According to Lawrence, at first, the water looked manageable. For about an hour it seemed like the crew was getting somewhere with the pumps and the buckets as the water level reached ankle high.
“But before you know it, the water soon rose above our knees, signaling that the intake is at a much rapid rate. At this point there is so much water in the boat, that it is forming waves. Things are now floating and banging everywhere, and we now have to monitor floating objects that could hit and probably injure us.
“The captain returned to the wheel and the first mate is now down helping in the engine room shaking his head in dismay, like ‘no!’ ” Lawrence consoles him; “We’re gonna make it, let’s have faith.”
“As crewmembers flung bags and personal belongings on deck, I remained with the engineer in the engine room as the water level rose above the engines and generator. That was the point when I finally admitted to myself that we were indeeed going to sink.”
At that point the water level was waist-high, Lawrence says, covering the engine causing it to stop along with the generator. “I had to swim out of the engine room to get to the bow,” he says.
“I proceeded to the deck, where all the guys are now and put on my lifejacket. We had an emergency lifeboat towing behind us, and the captain asked us to get water and food and get aboard.
“All I was able to salvage were two of my bags, one with my first aid kit and the other with some snacks. I literally had to swim to get off of the ship onto the life raft. One of the guys helped me onto the lifeboat. When the captain and the other guy got aboard we did a head count to make sure that everyone was accounted for. By the time we did that, we looked back and the Brig Unicorn was gone, sank. It went down so fast! We did not see the sails go down, nor the mast go down or the yardarms because our backs were turned. As soon as the last person got off, the boat just sank.”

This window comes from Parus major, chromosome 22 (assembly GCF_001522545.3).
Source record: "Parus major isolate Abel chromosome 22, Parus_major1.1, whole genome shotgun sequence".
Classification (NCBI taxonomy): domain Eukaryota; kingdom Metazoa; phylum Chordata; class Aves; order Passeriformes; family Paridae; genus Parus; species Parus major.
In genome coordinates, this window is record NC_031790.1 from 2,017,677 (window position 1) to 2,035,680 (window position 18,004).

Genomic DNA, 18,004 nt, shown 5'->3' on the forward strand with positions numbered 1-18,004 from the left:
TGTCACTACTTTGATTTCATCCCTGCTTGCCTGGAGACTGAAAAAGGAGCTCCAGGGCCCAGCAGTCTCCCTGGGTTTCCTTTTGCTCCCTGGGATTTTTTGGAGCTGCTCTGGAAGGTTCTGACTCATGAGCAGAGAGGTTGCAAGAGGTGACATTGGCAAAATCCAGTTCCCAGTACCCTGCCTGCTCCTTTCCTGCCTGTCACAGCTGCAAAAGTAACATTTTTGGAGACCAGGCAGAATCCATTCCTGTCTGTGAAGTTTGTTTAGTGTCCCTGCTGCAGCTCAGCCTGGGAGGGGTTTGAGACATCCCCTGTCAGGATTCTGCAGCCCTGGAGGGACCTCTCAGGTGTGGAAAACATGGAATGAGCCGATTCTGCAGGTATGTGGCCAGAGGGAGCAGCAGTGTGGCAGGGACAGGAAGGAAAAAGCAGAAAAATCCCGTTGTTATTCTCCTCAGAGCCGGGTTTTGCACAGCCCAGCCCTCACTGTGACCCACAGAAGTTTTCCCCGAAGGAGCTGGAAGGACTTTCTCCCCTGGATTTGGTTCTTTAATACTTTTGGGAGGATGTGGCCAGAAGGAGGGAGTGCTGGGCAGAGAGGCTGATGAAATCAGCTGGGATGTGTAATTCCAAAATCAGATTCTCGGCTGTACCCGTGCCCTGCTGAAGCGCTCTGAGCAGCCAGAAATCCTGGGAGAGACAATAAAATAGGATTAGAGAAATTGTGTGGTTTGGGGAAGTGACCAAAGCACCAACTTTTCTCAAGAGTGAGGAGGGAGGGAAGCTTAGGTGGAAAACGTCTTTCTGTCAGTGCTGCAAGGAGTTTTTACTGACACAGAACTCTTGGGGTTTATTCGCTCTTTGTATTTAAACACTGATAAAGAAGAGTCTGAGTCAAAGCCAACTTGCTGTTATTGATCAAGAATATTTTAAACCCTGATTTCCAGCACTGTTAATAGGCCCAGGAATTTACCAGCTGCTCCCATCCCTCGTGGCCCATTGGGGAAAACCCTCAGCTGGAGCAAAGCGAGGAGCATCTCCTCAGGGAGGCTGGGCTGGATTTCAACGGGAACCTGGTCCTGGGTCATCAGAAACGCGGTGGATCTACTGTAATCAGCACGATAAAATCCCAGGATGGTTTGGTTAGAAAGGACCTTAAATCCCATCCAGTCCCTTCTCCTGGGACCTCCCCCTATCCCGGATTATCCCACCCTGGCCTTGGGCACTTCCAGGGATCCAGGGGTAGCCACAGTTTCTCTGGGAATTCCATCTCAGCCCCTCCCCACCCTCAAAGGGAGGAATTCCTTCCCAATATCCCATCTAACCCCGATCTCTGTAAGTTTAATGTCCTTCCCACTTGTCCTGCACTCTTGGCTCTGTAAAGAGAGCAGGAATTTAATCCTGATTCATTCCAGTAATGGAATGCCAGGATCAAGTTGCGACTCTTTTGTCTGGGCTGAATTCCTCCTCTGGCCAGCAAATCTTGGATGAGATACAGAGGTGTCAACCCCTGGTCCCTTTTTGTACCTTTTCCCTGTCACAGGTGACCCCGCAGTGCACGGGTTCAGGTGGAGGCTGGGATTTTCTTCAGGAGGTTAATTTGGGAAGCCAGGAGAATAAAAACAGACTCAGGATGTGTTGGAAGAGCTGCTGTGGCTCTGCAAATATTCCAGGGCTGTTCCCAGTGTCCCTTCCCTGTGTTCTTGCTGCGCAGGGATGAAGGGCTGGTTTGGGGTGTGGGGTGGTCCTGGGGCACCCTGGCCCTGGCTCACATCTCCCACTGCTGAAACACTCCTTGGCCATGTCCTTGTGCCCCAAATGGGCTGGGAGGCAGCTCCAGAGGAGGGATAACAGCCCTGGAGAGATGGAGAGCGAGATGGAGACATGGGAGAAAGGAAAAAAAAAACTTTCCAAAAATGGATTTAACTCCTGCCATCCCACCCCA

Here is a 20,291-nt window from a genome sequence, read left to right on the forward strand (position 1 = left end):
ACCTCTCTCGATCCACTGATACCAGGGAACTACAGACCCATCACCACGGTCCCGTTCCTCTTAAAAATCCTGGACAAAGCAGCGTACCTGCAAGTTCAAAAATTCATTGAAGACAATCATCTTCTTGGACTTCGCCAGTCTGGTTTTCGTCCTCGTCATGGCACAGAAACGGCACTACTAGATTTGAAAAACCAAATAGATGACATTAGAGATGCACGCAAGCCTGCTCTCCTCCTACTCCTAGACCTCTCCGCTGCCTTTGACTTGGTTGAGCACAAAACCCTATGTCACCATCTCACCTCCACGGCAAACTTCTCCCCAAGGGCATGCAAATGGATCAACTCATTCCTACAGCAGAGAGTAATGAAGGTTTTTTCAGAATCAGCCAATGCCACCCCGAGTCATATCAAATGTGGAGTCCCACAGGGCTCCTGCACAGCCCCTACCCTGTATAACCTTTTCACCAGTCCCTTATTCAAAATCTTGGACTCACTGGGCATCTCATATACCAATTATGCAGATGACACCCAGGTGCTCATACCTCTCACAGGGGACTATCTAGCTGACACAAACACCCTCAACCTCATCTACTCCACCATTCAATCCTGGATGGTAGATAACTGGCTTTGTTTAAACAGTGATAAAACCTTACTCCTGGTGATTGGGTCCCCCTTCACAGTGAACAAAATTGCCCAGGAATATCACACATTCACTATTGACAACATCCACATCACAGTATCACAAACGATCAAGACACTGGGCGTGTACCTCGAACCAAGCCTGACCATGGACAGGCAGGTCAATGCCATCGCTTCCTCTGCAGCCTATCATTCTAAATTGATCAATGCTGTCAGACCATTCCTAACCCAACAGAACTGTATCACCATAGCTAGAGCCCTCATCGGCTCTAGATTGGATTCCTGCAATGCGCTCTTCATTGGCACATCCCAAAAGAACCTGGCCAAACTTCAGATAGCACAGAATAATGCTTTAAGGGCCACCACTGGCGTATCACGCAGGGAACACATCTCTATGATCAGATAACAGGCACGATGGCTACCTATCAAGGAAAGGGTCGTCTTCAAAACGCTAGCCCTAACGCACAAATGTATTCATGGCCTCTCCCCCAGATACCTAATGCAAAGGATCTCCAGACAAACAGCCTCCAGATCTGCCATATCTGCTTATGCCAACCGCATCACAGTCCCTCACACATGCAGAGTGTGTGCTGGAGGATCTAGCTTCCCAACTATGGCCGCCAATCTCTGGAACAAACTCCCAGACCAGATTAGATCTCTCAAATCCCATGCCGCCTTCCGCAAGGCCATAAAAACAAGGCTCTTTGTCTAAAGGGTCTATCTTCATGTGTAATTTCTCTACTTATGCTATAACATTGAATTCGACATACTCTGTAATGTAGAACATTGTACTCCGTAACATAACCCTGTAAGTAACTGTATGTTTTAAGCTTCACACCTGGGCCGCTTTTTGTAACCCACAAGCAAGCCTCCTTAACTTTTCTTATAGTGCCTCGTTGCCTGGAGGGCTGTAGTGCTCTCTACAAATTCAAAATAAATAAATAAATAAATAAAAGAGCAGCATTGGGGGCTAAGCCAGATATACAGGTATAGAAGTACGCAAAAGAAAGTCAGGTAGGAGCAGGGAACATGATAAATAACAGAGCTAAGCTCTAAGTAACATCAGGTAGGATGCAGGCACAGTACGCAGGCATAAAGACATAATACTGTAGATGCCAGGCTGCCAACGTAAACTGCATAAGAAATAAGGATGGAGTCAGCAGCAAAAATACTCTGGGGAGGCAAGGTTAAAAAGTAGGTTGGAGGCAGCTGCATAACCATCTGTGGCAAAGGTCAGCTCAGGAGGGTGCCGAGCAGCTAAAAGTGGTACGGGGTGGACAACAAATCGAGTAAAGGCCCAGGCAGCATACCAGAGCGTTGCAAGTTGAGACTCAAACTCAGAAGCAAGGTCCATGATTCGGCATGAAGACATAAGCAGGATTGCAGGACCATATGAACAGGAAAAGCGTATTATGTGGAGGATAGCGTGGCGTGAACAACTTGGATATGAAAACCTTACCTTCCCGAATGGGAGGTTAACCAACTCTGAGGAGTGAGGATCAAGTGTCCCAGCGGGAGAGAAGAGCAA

As the ship goes down, the cargo and other items submerge including a flare gun which Lawrence decides to swim out to retrieve.
“So I get the gun and I’m swimming back toward the crew with the current. But I realized that I am not getting closer. Worse was that the engine on the lifeboat was failing to start and it was drifting further and further away from me. I’m starting to lose confidence, lose hope, I’m tired from all the bucketing, the shock that the ship sank and now being in the water. The distance between the crew and myself is now widening.”
Fear is creeping in.
“I shout to the guys to send me a rope. Instead, one of them tied a rope to himself and swam out to me. But the rope was too short. There was still a considerable distance between us but I pushed through the waves and finally got to his outstretched hand. The crewmembers then pulled us aboard.”
With all safely on the life raft, the captain and first mate are now using their cellphones desperately trying to get in touch with the Saint Vincent coast guards. After two hours drifting on the seas, they are finally rescued.
Though happy to be alive Jaireh Lawrence says he sorely misses the Brig Unicorn. “The Brig was truly a treasure. I had so many wonderful experiences aboard it; I think that it was a part of Saint Lucia’s history and that was really a sad way to say goodbye to it.”